On the other hand, loans by Housing Finance Companies (HFCs) and NBFCs are not linked to the MCLR. They are linked to the Prime Lending Rate (PLR), which is outside the ambit of the RBI. While banks can’t lend at rates below the MCLR, PLR-linked loans do not have such restrictions. NBFCs and HFCs are free to set their PLR. This allows NBFCs greater freedom to increase or decrease their loan rates as per their selling requirements. This suits customers and provides them more options, especially when they fail to meet the loan eligibility criteria of banks. This also needs to be understood in context of a customer’s credit score, explained below.
Loan to value ratio
The actual cost of property acquisition typically goes up to 105-110 per cent of the property value, including cost of stamp duty, registration, and an assortment of payments towards brokerage, furnishing, repairs, etc. Based on where you are in India, you may pay between 3 and 11 per cent of the property value as registration cost. Banks are allowed to fund up to 80 per cent of a property’s value. For example, if you are buying a property worth Rs 50 lakh, you may receive a loan of Rs 40 lakh from banks. The other 25-30 per cent of your fund requirements would have to be met by you. Often, these last mile costs weigh heavily on the final decision to buy a property. Both NBFCs and banks are not allowed to fund stamp duty and registration costs. However, NBFCs can include these costs as part of a property’s market valuation. This allows the customer to borrow a larger amount as per his eligibility, thus giving the NBFC an edge over competition.
Both banks and NBFCs may bundle products. For example, it’s not unusual for lenders to sell a loan protection insurance plan along with a home loan. The insurance plan helps settle the loan in case the borrower were to pass away during the tenure. Both banks and NBFCs have cross-selling targets. While banks have a much larger range of products to sell, NBFCs push more aggressively to sell third-party products like insurance to bring in more profitability per customer. Compared to banks, NBFCs have a smaller customer base. They have fewer branches and operate in fewer locations. As a result, there is an increased focus on profitability per customer. Customers need to evaluate whether the bundled products are useful to them. If not, they can refuse them and save costs.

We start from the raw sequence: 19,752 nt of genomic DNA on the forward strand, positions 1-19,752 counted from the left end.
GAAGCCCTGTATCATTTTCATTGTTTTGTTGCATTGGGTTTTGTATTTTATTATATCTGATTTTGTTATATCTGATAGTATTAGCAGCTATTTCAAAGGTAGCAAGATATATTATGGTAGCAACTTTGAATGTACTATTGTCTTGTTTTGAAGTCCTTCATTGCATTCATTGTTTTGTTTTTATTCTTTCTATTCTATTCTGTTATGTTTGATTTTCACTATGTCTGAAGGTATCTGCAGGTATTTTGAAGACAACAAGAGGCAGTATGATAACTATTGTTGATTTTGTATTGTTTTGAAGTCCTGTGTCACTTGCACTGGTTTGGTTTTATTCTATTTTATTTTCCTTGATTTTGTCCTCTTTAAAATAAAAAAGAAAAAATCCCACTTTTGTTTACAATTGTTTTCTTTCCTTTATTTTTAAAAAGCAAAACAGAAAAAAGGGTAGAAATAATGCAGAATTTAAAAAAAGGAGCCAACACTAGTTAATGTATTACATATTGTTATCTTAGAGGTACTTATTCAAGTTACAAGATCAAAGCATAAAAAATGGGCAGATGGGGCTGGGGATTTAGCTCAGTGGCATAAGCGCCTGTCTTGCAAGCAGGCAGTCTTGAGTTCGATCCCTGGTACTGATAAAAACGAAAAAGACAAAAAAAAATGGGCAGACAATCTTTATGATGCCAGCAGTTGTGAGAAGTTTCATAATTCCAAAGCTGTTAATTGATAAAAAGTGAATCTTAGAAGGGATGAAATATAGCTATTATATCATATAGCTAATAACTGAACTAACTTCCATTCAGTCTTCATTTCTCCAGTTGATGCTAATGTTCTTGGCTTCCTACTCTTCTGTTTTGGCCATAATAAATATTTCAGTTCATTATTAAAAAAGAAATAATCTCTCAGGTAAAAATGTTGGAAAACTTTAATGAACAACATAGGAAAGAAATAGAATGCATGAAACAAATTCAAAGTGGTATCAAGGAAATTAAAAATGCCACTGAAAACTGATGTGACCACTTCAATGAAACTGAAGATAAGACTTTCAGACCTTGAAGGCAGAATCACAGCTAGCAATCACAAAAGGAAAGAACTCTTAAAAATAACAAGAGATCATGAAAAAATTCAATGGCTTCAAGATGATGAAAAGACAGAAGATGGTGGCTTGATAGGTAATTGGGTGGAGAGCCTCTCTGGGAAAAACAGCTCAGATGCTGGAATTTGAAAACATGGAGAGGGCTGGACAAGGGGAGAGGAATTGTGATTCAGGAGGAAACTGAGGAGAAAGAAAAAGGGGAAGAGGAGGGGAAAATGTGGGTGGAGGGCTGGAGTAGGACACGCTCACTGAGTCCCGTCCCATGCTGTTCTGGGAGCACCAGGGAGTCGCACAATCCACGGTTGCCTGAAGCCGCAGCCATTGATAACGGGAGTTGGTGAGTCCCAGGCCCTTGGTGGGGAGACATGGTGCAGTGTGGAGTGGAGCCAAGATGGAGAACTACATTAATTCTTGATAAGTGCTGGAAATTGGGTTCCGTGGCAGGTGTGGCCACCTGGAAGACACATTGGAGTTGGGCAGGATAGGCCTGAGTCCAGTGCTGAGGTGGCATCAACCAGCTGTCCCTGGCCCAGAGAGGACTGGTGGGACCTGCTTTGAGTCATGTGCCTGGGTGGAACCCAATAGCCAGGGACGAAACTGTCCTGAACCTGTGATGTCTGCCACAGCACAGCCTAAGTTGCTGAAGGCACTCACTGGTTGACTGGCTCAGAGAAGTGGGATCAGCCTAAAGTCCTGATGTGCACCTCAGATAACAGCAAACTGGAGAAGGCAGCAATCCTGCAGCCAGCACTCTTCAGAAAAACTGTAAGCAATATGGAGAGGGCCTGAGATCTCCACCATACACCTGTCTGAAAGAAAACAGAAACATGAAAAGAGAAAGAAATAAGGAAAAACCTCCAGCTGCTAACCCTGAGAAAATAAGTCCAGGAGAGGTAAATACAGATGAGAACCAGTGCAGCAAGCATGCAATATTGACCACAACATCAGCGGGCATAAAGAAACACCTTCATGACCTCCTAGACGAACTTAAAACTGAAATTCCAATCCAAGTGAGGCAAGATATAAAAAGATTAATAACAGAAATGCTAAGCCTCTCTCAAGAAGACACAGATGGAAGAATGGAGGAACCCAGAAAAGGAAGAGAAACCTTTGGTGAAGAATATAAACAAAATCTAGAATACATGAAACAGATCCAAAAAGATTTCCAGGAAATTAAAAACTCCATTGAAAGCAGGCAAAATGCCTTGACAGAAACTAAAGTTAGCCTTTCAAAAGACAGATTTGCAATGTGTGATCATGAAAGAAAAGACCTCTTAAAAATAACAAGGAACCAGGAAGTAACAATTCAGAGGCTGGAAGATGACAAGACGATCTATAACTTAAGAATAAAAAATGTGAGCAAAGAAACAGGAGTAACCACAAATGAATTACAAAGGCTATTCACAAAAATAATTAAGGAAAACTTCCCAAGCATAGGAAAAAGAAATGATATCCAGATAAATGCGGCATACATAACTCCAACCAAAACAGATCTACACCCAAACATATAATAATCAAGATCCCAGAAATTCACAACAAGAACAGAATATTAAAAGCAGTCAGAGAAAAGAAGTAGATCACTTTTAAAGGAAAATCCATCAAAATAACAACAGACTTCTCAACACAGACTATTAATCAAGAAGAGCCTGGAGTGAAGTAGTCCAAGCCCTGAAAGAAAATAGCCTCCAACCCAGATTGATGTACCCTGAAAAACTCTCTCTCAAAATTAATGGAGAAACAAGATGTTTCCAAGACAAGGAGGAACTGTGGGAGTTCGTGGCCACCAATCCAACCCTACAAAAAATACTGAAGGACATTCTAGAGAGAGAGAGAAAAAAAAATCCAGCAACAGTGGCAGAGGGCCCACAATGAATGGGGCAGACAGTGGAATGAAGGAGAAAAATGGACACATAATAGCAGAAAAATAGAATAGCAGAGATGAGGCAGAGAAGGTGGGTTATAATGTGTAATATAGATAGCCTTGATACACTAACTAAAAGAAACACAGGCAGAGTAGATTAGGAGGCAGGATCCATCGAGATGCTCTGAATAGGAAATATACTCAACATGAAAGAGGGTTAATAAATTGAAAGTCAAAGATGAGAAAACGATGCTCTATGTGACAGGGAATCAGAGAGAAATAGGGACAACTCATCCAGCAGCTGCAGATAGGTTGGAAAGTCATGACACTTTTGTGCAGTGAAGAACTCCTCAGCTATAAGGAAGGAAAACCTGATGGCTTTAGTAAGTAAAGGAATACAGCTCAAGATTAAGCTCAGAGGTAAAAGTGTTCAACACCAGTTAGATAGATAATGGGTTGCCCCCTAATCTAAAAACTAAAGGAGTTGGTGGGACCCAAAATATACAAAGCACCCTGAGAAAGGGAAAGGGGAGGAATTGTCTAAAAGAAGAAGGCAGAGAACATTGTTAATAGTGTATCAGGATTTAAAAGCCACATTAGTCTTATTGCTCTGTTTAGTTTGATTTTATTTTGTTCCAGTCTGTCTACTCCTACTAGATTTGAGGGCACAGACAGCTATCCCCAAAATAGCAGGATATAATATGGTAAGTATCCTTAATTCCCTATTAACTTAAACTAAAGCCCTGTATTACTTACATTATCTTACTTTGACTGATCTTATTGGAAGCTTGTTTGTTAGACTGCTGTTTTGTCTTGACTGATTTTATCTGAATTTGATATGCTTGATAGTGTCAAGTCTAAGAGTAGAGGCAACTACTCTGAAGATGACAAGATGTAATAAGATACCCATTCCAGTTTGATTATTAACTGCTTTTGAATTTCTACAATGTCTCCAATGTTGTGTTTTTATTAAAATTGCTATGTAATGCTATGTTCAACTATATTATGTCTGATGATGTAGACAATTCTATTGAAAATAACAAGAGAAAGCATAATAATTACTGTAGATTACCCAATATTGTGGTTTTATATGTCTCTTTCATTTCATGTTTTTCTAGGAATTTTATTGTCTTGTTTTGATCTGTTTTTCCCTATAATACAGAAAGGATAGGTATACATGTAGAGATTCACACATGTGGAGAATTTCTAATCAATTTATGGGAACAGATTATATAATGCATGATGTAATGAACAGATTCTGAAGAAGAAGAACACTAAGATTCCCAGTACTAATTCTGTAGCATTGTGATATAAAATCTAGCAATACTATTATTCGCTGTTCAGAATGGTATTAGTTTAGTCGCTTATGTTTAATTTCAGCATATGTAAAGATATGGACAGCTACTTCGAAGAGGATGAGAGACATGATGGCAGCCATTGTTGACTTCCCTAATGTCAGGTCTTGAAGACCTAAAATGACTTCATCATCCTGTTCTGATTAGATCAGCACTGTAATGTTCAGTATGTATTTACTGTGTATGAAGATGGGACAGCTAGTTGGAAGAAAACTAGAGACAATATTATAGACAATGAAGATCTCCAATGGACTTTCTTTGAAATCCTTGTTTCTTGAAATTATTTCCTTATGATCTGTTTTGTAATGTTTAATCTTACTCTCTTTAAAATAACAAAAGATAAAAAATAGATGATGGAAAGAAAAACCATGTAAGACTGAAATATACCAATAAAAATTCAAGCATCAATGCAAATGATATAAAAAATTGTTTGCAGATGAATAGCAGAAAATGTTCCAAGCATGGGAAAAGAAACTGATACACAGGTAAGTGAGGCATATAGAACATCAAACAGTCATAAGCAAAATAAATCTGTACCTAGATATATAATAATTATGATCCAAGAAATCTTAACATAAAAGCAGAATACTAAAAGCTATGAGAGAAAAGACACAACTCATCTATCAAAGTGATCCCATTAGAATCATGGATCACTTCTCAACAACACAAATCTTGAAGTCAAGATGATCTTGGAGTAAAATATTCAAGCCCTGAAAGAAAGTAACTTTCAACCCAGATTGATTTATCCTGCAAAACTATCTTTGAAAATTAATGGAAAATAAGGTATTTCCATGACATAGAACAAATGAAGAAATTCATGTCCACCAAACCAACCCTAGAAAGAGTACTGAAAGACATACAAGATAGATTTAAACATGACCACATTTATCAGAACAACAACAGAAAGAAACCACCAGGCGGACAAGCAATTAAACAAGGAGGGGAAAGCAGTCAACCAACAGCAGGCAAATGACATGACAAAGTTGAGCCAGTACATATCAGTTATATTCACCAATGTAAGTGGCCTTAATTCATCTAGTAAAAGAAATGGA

Today, there is heightened focus on customers’ credit scores. Increasingly, the interest rate you pay on your loan is linked to your credit score. For example, a leading bank had recently offered its best rates to customers with a CIBIL score of 750 or more. You needn’t wait to apply for a loan to find out your score. You can access one free report a year by visiting the websites of credit rating agencies such as CIBIL or through third-party credit report generators.
If you scan the loan market, you will see that NBFCs have more relaxed policies towards customers with low credit scores. However, with a low score, both banks and NBFCs will likely charge you a higher interest rate. Loan seekers can make the best of both these options. A customer with a low score may start with a loan from an NBFC. Through timely repayment, he can improve his credit score. After this, he may meet a bank’s eligibility criteria and may transfer the loan balance to the bank. If the outstanding loan amount at this point is small, it’s better to continue with the NBFC.